Zim’s land reform: Zambia’s gain, a cautionary tale for South Africa?

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The guard in green overalls at the farm gate won’t allow us in — my cameraman and I. Instead he pulls out what looks like an old Nokia and calls his boss. We have to wait. Luckily, it doesn’t take long for a noisy diesel motorbike to make its way towards us — on it a big white man in a blue shirt, shorts, caterpillar boots and a sun hat leaves a trail of red dust behind him. It’s Grahame Rae.

He left Zimbabwe in 2001, a year after then President Robert Mugabe announced the country’s catastrophic land reform, which led to the expropriation of farms from some 4,000 white farmers without compensation, leaving them and their workers with little or nothing. Many left Zimbabwe.

Rae lost his cotton farm where he had employed more than 300 people. He had to start over in Zambia. “When we came across from Zimbabwe the most difficult thing was to raise finance because we came here basically with nothing,” he tells me.

In the early 2000s, Zambia’s interest rates exceeded 100 percent. But despite that, Rae was able to raise the money to lease land in Chisamba, an hour away from Lusaka, Zambia’s capital. Over the years, he expanded the farm, later adding the neighboring plot that was owned by South Africa’s current ruling party, the ANC. Many exiled South African freedom fighters who lived in Zambia during Apartheid had used the farm for food supplies.

Today, the ANC itself is considering land reform to allow the South African government to expropriate land from white farmers — albeit with compensation. While critics have drawn parallels with Zimbabwe, most experts say the situation is different. But could Rae’s story be a cautionary tale?

Farmers and communities

Grahame Rae owns more than 5,000 hectares (12,000 acres) of land and employs around 1,500 workers. Apart from creating the infrastructure required to run a farm, he built a school and a clinic that provide education and health care to his workers and their families. It has taken him many years and a lot of hard work to get here.

“Hopefully, in the next two years, we should be debt-free,” he says when asked about the profitability of his business.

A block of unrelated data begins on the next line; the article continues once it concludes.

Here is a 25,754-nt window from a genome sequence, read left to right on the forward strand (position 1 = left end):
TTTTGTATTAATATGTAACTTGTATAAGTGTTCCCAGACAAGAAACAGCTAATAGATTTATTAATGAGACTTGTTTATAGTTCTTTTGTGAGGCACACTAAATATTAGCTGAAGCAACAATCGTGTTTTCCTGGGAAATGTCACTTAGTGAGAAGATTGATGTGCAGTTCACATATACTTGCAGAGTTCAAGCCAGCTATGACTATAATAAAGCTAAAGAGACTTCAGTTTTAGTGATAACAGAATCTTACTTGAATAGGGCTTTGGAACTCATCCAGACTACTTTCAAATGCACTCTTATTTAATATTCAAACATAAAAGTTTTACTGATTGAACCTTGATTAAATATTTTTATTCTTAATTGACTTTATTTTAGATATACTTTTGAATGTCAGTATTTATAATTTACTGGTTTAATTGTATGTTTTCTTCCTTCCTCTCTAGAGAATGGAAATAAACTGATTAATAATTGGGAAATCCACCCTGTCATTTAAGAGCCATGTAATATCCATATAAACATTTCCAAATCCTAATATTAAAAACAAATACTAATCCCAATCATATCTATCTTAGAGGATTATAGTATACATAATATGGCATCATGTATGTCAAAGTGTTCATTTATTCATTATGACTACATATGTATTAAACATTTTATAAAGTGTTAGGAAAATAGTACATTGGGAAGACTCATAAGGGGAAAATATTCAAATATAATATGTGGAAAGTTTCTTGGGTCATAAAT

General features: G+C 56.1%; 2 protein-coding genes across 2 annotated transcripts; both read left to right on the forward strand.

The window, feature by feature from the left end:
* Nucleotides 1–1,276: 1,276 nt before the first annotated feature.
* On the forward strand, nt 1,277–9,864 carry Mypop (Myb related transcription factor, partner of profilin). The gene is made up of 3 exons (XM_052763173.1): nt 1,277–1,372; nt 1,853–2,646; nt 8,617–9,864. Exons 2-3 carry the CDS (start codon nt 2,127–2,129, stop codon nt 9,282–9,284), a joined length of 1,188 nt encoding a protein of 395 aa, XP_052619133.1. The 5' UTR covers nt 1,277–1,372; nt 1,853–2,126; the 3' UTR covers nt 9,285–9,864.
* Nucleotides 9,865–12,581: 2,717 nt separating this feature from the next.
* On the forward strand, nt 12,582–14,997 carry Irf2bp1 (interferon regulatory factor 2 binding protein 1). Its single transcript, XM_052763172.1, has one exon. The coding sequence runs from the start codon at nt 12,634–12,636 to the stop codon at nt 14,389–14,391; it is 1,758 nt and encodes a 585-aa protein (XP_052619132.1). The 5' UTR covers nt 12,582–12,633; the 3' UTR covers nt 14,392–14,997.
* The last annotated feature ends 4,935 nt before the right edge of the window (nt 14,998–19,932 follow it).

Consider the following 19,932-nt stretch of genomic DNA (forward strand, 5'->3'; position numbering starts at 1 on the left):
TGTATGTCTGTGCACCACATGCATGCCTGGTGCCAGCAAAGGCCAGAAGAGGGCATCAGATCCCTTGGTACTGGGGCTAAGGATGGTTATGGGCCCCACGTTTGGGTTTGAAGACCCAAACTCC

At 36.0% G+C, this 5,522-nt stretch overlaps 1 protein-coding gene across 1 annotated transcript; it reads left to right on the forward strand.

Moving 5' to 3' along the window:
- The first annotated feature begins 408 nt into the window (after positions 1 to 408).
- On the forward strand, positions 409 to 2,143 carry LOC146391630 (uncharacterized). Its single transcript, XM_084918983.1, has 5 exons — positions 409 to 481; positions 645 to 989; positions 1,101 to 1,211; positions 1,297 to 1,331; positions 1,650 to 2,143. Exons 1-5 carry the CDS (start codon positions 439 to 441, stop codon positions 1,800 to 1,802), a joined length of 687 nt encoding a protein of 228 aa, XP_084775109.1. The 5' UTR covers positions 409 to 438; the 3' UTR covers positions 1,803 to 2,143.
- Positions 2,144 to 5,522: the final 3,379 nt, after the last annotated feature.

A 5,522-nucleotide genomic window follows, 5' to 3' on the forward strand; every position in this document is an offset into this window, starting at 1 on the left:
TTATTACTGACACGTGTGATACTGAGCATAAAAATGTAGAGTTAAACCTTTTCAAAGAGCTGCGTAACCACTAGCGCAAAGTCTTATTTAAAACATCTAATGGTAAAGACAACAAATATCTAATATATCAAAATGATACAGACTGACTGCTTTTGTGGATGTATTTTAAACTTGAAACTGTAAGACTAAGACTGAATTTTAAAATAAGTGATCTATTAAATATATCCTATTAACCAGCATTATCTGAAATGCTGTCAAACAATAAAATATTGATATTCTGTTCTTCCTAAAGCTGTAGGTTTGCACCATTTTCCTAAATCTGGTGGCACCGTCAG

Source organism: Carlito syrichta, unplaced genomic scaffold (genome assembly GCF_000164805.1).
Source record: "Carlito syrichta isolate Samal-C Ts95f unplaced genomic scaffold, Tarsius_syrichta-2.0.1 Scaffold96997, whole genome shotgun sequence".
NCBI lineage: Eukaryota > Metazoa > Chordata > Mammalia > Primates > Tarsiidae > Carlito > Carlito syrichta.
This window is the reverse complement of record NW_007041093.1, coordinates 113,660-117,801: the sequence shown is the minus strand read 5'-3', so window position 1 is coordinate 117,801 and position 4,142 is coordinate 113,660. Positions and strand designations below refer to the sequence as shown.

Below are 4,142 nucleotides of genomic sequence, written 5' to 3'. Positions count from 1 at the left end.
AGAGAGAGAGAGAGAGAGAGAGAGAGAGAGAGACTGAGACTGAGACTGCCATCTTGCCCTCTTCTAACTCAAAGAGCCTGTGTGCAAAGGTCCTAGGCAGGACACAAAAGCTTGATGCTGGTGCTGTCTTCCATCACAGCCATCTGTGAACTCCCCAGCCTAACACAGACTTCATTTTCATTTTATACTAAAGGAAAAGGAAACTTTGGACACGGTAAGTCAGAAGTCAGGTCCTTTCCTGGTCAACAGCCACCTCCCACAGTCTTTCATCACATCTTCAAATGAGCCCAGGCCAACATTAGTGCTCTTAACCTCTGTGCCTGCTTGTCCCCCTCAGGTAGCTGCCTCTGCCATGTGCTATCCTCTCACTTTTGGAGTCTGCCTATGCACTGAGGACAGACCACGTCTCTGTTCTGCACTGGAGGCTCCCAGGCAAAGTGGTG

The farm is doing well, he tells me with a smile. He refuses to share details about his finances, but says most of his earnings have been re-invested into expanding the business.
It’s easy to see why the departure of farmers like Rae devastated the Zimbabwean economy. Not only did they create jobs and provide the country with much-needed foreign exchange, some communities relied on the farmers for essential services like health and education.

‘Collateral damage’

It is no surprise Zimbabwe wants farmers like Grahame Rae to go back. Some government officials have already been in contact, but he’s not ready.

“Home is home, and I’d love to go back to my own farm. I’d love to go back and redevelop that farm again, but I need money to do that,” he says, “and I haven’t got any with wherewithal to start again in Zimbabwe.”

“The farmers who left may still want to stay where they are because it has taken them time to establish themselves,” says Ben Gilpin of Zimbabwe’s Commercial Farmers Union. “And there’s a lot of collateral damage,” he adds.

That is the case for Grahame Rae who left after receiving death threats. He has not been back since then. It will take more than just the promise of land to get him to return to Zimbabwe. The country also faces another problem, many farmers who left are now much older. At the height of Robert Mugabe’s land reform, the average age of commercial farmers was 55, according to the Commercial Farmers’ Union. Most of them are now in their 70s.

Land reform crops up again

Unlike its southern neighbor, Zambia’s agricultural potential has never been exploited. The economy still relies heavily on copper exports, which account for 80 percent of gross domestic product (GDP). The arrival of some 400 Zimbabwean farmers in the 2000s transformed agriculture: they still make up more than 40 percent of the country’s large scale farming community, according to figures from the Zambia National Farmers’ Union.

But Zambian lawmakers are now also considering land reform. The current system is leasehold and traditional leaders have a say regarding land ownership, depending on the province and district. The Zambian government wants to change that and reduce the lease period from 99 years to 25.

That would make the country less competitive for foreign investors, according to the Zambia National Farmers’ Union. A change in Zambian land lease laws could reverse the progress of recent years, critics say. The government may only be responding to populist calls to change the laws to discourage some foreigners from buying land in response to anti-Chinese sentiment in the country.

Shorter land leases would also discourage farmers like Grahame Rae, who is planning for a future at his farm in Chisamba. He has now added a new cash crop to his portfolio: blueberries, of which he claims to be now the first large scale farmer in Zambia.